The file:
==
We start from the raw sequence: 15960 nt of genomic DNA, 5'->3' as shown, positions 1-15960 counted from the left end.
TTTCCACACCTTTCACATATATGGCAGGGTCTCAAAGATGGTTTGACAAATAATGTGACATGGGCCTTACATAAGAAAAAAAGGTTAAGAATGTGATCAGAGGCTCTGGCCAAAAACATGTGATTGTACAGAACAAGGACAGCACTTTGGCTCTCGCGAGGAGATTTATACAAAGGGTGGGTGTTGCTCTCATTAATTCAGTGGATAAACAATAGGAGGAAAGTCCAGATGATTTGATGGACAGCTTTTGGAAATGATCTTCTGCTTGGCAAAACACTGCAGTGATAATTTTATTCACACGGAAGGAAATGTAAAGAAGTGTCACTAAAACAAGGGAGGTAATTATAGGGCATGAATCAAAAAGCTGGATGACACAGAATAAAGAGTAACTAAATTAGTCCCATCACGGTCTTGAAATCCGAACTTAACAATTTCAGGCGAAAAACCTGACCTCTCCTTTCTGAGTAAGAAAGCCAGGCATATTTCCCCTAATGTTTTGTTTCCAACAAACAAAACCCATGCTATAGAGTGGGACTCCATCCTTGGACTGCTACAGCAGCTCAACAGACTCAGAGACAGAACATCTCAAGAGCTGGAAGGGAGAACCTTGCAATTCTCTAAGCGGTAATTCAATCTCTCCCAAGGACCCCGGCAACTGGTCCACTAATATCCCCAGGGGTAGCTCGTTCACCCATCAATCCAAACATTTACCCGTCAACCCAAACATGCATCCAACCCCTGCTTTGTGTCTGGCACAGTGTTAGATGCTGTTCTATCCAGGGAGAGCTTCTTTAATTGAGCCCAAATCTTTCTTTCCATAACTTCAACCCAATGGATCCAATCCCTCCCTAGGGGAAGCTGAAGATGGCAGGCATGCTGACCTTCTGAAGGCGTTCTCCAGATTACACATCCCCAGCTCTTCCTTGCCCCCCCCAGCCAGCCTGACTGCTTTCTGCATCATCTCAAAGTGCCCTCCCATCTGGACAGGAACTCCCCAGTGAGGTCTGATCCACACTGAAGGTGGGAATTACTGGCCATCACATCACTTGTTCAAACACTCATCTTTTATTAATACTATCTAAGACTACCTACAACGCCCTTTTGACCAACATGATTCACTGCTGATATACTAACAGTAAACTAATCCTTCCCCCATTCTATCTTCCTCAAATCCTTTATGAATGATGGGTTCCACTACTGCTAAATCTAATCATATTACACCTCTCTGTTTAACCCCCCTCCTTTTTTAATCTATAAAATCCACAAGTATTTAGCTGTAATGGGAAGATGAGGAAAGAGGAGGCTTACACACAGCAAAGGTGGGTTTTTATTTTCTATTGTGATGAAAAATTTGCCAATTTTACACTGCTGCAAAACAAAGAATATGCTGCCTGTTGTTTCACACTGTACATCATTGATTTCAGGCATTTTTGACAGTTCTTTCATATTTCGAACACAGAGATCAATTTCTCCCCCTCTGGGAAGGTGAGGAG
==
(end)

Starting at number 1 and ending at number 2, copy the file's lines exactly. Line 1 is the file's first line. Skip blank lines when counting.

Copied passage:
We start from the raw sequence: 15960 nt of genomic DNA, 5'->3' as shown, positions 1-15960 counted from the left end.
TTTCCACACCTTTCACATATATGGCAGGGTCTCAAAGATGGTTTGACAAATAATGTGACATGGGCCTTACATAAGAAAAAAAGGTTAAGAATGTGATCAGAGGCTCTGGCCAAAAACATGTGATTGTACAGAACAAGGACAGCACTTTGGCTCTCGCGAGGAGATTTATACAAAGGGTGGGTGTTGCTCTCATTAATTCAGTGGATAAACAATAGGAGGAAAGTCCAGATGATTTGATGGACAGCTTTTGGAAATGATCTTCTGCTTGGCAAAACACTGCAGTGATAATTTTATTCACACGGAAGGAAATGTAAAGAAGTGTCACTAAAACAAGGGAGGTAATTATAGGGCATGAATCAAAAAGCTGGATGACACAGAATAAAGAGTAACTAAATTAGTCCCATCACGGTCTTGAAATCCGAACTTAACAATTTCAGGCGAAAAACCTGACCTCTCCTTTCTGAGTAAGAAAGCCAGGCATATTTCCCCTAATGTTTTGTTTCCAACAAACAAAACCCATGCTATAGAGTGGGACTCCATCCTTGGACTGCTACAGCAGCTCAACAGACTCAGAGACAGAACATCTCAAGAGCTGGAAGGGAGAACCTTGCAATTCTCTAAGCGGTAATTCAATCTCTCCCAAGGACCCCGGCAACTGGTCCACTAATATCCCCAGGGGTAGCTCGTTCACCCATCAATCCAAACATTTACCCGTCAACCCAAACATGCATCCAACCCCTGCTTTGTGTCTGGCACAGTGTTAGATGCTGTTCTATCCAGGGAGAGCTTCTTTAATTGAGCCCAAATCTTTCTTTCCATAACTTCAACCCAATGGATCCAATCCCTCCCTAGGGGAAGCTGAAGATGGCAGGCATGCTGACCTTCTGAAGGCGTTCTCCAGATTACACATCCCCAGCTCTTCCTTGCCCCCCCCAGCCAGCCTGACTGCTTTCTGCATCATCTCAAAGTGCCCTCCCATCTGGACAGGAACTCCCCAGTGAGGTCTGATCCACACTGAAGGTGGGAATTACTGGCCATCACATCACTTGTTCAAACACTCATCTTTTATTAATACTATCTAAGACTACCTACAACGCCCTTTTGACCAACATGATTCACTGCTGATATACTAACAGTAAACTAATCCTTCCCCCATTCTATCTTCCTCAAATCCTTTATGAATGATGGGTTCCACTACTGCTAAATCTAATCATATTACACCTCTCTGTTTAACCCCCCTCCTTTTTTAATCTATAAAATCCACAAGTATTTAGCTGTAATGGGAAGATGAGGAAAGAGGAGGCTTACACACAGCAAAGGTGGGTTTTTATTTTCTATTGTGATGAAAAATTTGCCAATTTTACACTGCTGCAAAACAAAGAATATGCTGCCTGTTGTTTCACACTGTACATCATTGATTTCAGGCATTTTTGACAGTTCTTTCATATTTCGAACACAGAGATCAATTTCTCCCCCTCTGGGAAGGTGAGGAG